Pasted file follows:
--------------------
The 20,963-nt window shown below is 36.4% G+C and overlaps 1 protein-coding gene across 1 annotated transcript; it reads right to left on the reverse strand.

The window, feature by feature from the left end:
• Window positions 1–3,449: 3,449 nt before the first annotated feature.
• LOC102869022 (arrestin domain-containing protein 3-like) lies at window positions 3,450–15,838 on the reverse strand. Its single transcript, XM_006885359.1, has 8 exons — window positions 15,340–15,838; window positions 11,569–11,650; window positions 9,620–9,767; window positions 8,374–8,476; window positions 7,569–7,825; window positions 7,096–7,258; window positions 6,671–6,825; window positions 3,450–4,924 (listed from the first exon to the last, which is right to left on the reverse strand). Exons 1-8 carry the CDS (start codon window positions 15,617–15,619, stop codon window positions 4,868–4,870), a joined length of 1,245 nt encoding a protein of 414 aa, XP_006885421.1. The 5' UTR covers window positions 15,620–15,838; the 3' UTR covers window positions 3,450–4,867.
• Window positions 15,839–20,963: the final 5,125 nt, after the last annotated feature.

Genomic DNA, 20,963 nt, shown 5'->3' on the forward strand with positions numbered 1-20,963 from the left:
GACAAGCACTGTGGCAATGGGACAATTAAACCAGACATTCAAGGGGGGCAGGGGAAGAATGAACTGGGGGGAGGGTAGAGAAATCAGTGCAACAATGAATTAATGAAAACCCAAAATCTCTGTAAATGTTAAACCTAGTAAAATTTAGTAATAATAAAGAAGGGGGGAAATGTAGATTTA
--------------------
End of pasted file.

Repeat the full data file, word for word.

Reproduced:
The 20,963-nt window shown below is 36.4% G+C and overlaps 1 protein-coding gene across 1 annotated transcript; it reads right to left on the reverse strand.

The window, feature by feature from the left end:
• Window positions 1–3,449: 3,449 nt before the first annotated feature.
• LOC102869022 (arrestin domain-containing protein 3-like) lies at window positions 3,450–15,838 on the reverse strand. Its single transcript, XM_006885359.1, has 8 exons — window positions 15,340–15,838; window positions 11,569–11,650; window positions 9,620–9,767; window positions 8,374–8,476; window positions 7,569–7,825; window positions 7,096–7,258; window positions 6,671–6,825; window positions 3,450–4,924 (listed from the first exon to the last, which is right to left on the reverse strand). Exons 1-8 carry the CDS (start codon window positions 15,617–15,619, stop codon window positions 4,868–4,870), a joined length of 1,245 nt encoding a protein of 414 aa, XP_006885421.1. The 5' UTR covers window positions 15,620–15,838; the 3' UTR covers window positions 3,450–4,867.
• Window positions 15,839–20,963: the final 5,125 nt, after the last annotated feature.

Genomic DNA, 20,963 nt, shown 5'->3' on the forward strand with positions numbered 1-20,963 from the left:
GACAAGCACTGTGGCAATGGGACAATTAAACCAGACATTCAAGGGGGGCAGGGGAAGAATGAACTGGGGGGAGGGTAGAGAAATCAGTGCAACAATGAATTAATGAAAACCCAAAATCTCTGTAAATGTTAAACCTAGTAAAATTTAGTAATAATAAAGAAGGGGGGAAATGTAGATTTA